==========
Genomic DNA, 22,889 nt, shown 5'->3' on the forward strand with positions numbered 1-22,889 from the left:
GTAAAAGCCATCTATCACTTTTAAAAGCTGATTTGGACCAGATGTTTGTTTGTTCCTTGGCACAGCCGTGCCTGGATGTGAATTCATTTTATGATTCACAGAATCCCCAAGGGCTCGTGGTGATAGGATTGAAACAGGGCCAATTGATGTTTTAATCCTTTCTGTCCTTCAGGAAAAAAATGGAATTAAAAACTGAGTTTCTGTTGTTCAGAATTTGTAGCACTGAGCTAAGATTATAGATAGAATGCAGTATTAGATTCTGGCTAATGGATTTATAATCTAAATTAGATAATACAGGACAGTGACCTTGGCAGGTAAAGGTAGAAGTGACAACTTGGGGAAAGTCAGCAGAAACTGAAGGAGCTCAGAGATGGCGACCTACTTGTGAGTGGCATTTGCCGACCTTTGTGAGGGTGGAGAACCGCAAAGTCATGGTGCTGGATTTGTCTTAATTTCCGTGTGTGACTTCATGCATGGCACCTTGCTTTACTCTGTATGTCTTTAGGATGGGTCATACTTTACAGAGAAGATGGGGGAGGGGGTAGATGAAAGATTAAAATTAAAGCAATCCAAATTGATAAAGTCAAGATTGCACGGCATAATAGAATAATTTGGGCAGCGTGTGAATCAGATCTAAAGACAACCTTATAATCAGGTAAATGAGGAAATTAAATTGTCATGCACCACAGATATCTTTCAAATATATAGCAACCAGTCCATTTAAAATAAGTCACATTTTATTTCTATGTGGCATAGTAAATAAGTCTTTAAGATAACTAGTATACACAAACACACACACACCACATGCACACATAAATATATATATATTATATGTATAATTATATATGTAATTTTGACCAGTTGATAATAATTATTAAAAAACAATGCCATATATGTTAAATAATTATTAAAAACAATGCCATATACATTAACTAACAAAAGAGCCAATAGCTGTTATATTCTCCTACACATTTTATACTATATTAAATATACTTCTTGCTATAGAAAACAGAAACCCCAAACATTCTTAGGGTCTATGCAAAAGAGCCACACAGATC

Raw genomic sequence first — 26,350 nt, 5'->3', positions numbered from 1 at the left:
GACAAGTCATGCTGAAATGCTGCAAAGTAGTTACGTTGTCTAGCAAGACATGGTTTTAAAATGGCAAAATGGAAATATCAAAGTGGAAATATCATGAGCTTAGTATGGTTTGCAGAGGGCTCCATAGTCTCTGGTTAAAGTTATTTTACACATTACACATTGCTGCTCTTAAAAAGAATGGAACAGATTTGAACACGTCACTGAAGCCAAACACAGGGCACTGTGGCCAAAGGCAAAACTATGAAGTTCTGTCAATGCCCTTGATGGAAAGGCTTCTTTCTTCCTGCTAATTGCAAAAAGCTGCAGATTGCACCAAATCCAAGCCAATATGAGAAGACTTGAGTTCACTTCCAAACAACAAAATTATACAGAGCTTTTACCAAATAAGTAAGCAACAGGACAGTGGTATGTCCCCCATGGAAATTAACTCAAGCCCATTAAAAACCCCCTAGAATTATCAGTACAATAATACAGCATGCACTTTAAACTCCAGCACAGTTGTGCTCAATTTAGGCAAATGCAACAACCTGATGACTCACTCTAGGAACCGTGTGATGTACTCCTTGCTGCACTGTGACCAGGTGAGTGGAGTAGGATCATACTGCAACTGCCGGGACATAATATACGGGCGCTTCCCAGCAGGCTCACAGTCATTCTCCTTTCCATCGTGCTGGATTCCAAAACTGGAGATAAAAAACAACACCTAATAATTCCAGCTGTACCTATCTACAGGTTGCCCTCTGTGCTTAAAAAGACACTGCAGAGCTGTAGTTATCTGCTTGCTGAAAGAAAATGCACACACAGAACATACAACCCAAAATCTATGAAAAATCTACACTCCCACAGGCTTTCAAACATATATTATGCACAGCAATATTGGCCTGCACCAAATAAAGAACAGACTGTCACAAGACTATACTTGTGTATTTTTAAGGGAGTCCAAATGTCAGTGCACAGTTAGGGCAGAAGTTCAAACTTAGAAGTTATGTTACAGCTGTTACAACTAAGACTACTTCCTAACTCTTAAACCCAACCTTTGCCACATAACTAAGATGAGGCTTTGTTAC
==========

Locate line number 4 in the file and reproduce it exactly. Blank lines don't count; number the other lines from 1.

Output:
GACAAGTCATGCTGAAATGCTGCAAAGTAGTTACGTTGTCTAGCAAGACATGGTTTTAAAATGGCAAAATGGAAATATCAAAGTGGAAATATCATGAGCTTAGTATGGTTTGCAGAGGGCTCCATAGTCTCTGGTTAAAGTTATTTTACACATTACACATTGCTGCTCTTAAAAAGAATGGAACAGATTTGAACACGTCACTGAAGCCAAACACAGGGCACTGTGGCCAAAGGCAAAACTATGAAGTTCTGTCAATGCCCTTGATGGAAAGGCTTCTTTCTTCCTGCTAATTGCAAAAAGCTGCAGATTGCACCAAATCCAAGCCAATATGAGAAGACTTGAGTTCACTTCCAAACAACAAAATTATACAGAGCTTTTACCAAATAAGTAAGCAACAGGACAGTGGTATGTCCCCCATGGAAATTAACTCAAGCCCATTAAAAACCCCCTAGAATTATCAGTACAATAATACAGCATGCACTTTAAACTCCAGCACAGTTGTGCTCAATTTAGGCAAATGCAACAACCTGATGACTCACTCTAGGAACCGTGTGATGTACTCCTTGCTGCACTGTGACCAGGTGAGTGGAGTAGGATCATACTGCAACTGCCGGGACATAATATACGGGCGCTTCCCAGCAGGCTCACAGTCATTCTCCTTTCCATCGTGCTGGATTCCAAAACTGGAGATAAAAAACAACACCTAATAATTCCAGCTGTACCTATCTACAGGTTGCCCTCTGTGCTTAAAAAGACACTGCAGAGCTGTAGTTATCTGCTTGCTGAAAGAAAATGCACACACAGAACATACAACCCAAAATCTATGAAAAATCTACACTCCCACAGGCTTTCAAACATATATTATGCACAGCAATATTGGCCTGCACCAAATAAAGAACAGACTGTCACAAGACTATACTTGTGTATTTTTAAGGGAGTCCAAATGTCAGTGCACAGTTAGGGCAGAAGTTCAAACTTAGAAGTTATGTTACAGCTGTTACAACTAAGACTACTTCCTAACTCTTAAACCCAACCTTTGCCACATAACTAAGATGAGGCTTTGTTAC